and VR in General.
This is surprisingly hard to write about. It’s a bit like saying to someone who has been sober their entire life, what do you think tripping is like?
They might have seen cartoons depicting melting walls and psychedelic elephants, but seeing someone else’s interpretation doesn’t recreate the experience for you. You’re only able to make proper judgements about something once you have experienced it for yourself. Things don’t click into place until you have tried it.
How can you explain or comprehend something you have never experienced first hand? Most humans are not very good at this. This is why you can give people advice, but until they learn from their own experience they don’t really learn anything. Most of them, anyway.
So I’ll start with the only VR experience I have to draw on, Google Cardboard.
I don’t know what I expected from Cardboard, but man, was I pleased with what I got. I was given it for Christmas and spent most of the evening with it strapped to my face, my forehead until I was left with red lines across my face and an unpleasant greasy spot on the cardboard from where my forehead had been resting for so long.
If you haven’t tried Google carboard before. Try it, try it, try it! I can’t say that enough. If you have a phone that is capable. Even if it makes you feel a touch sick, it’s an experience that shouldn’t be missed out on.
I started off with the cardboard app that evening, which I enjoyed. Then some app with orb like spaces and another where you could fly over a city.
When I got back home from pestering my Mum to try it, I got Vanguard V. I love that game so hard. I played it over and over and over. You’re a women, with wings (an angel?) and you’re flying through space. There are asteroids, which you have to dodge and you steer with your head. With your head!
This felt intensely good to me. I’ve always been a fan of motion games. I’ve always defended them when other people have dismissed them as gimmicks.
I thought Medieval Moves was a fantastic concept (executed not so well). When the controls worked, they felt so good. Intuitive movement is important. It gives you a sense of connection to your virtual environment and a sense of self. It’s one of the reasons the Wii was so popular and why so many people bought and loves it that had never played games before. Think parents and the elderly.
I am the only person I know that consistently plays racing games with SIXAXIS controls. Especially WipEout. When you are in the zone, it’s almost like your thoughts detach from the controls and your instincts take over. With SIXAXIS when this happens you just become one with the game in a way that buttons do not allow. In those moments when it all aligns, I am almost unbeatable. It’s a really Zen experience. You can (and will often be better) when thinking about something completely unrelated to the game. Then suddenly realised you have smashed your best times, without even remembering you were playing. It becomes that natural.
I don’t think humans are designed to press buttons all day long. My body has insisted on this often enough, actually. I’ve always believe there had to be a better way.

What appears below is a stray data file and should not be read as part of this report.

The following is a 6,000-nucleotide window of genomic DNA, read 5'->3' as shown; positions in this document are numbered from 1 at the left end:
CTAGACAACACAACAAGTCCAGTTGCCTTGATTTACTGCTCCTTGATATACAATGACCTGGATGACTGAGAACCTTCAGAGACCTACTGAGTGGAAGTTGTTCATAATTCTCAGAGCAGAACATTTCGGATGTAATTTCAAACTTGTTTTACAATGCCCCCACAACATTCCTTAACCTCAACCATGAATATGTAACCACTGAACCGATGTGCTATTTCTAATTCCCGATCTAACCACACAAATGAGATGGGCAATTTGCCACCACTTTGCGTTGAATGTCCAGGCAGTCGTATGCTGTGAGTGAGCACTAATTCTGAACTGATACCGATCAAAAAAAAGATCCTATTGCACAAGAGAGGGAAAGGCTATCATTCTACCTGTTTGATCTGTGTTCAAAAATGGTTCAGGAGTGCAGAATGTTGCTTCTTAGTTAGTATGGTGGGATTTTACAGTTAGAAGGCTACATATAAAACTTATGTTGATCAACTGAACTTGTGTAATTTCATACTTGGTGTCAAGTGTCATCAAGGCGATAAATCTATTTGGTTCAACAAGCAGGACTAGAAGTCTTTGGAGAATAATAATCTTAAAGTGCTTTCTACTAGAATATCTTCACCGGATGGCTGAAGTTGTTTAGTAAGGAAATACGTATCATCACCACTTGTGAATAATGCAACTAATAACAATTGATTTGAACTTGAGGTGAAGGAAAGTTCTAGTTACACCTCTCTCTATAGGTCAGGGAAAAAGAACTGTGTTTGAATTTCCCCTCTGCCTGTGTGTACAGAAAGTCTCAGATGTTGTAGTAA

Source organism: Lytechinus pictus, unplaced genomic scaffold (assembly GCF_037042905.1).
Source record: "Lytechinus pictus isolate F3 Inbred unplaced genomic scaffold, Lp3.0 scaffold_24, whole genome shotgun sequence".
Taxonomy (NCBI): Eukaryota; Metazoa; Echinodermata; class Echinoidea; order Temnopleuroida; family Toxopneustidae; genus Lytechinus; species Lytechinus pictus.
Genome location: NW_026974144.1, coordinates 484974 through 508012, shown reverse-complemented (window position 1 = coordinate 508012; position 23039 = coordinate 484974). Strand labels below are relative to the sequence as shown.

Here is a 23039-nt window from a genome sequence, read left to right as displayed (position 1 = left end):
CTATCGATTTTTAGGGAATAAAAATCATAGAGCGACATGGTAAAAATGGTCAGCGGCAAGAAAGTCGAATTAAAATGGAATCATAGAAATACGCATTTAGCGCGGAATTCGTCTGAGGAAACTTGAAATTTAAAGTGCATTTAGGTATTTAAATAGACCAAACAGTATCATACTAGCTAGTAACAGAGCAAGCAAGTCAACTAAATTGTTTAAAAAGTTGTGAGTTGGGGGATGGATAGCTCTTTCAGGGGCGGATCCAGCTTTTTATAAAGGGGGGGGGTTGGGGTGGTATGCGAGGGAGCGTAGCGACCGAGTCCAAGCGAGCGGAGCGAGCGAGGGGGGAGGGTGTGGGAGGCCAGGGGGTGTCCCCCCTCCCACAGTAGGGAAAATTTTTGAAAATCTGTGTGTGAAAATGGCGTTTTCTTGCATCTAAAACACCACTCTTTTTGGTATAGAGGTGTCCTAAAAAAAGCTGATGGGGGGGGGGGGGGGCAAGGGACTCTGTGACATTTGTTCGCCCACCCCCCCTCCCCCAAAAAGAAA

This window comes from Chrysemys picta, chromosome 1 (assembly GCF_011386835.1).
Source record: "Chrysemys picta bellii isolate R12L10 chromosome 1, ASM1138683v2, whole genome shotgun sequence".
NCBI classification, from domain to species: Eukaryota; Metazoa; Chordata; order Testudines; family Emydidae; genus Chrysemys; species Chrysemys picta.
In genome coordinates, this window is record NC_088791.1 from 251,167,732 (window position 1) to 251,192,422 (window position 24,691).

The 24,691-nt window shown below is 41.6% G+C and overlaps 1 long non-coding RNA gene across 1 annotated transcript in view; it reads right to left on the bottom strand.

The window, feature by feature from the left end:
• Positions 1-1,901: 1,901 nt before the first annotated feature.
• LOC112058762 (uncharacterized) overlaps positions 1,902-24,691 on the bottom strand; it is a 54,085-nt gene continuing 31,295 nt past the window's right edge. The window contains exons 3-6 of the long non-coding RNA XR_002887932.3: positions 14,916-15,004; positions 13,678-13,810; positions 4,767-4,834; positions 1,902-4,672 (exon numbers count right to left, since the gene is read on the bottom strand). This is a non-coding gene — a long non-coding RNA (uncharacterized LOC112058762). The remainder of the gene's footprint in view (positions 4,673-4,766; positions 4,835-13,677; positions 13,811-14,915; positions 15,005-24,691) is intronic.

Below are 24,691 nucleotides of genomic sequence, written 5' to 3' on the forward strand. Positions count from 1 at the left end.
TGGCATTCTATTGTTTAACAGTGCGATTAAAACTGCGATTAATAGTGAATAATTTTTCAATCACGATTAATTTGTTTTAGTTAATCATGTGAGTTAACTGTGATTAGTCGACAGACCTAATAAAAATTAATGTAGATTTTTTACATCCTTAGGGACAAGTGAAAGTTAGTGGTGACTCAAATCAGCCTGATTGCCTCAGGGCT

I’d never experienced anything that felt as natural as this though. I wasn’t doing anything natural in the game either, I was piloting my way though space without a ship.
So I guess this brings me to my first hope and the one I hold dearest. I want to experience games with movement. Ones that don’t require buttons, or have minimal use of buttons. I believe these will be the ones that allow us to keep gaming into our old age. Long after our finer motor movements have failed us.
I missed out on the 3D gaming craze and the 3D film craze. Twice actually. I can remember a time when every cereal packet came with a pair of red and green lensed glasses a brown outlined picture that looked like you were seeing in double.
I do own a 3D TV, but I like many other thousands (millions?) of people cannot see in 3D. My eyes don’t point dead straight forward, they are not even. Ordinarily this isn’t a problem, but when it comes to 3D TV it’s enough to cause the optical illusion to fail. They double image is the wrong distance apart, it can’t account for the variations in my eyes.
So all I get to see is a double image. Using the red and green glasses and the picture, if I am lucky the two outlines will come together, but look flat as a pancake.
So I hope that VR will be something I can join in on this time. It doesn’t rely on any kind of optical illusion, it simply is. I should be able to see it, just like I see everything else. I hope too that it will be something that people with worse eyesight than myself can enjoy too.
This is the reason it find it intensly frustrating when people say VR will be a fad, like 3D TV.
I hope that I won’t suffer from motion sickness. For ‘real’ motion sickness, car rides, boats, roller-coasters I have one of the strongest stomachs of all the people I know. But I have been know to suffer from FPS motion sickness.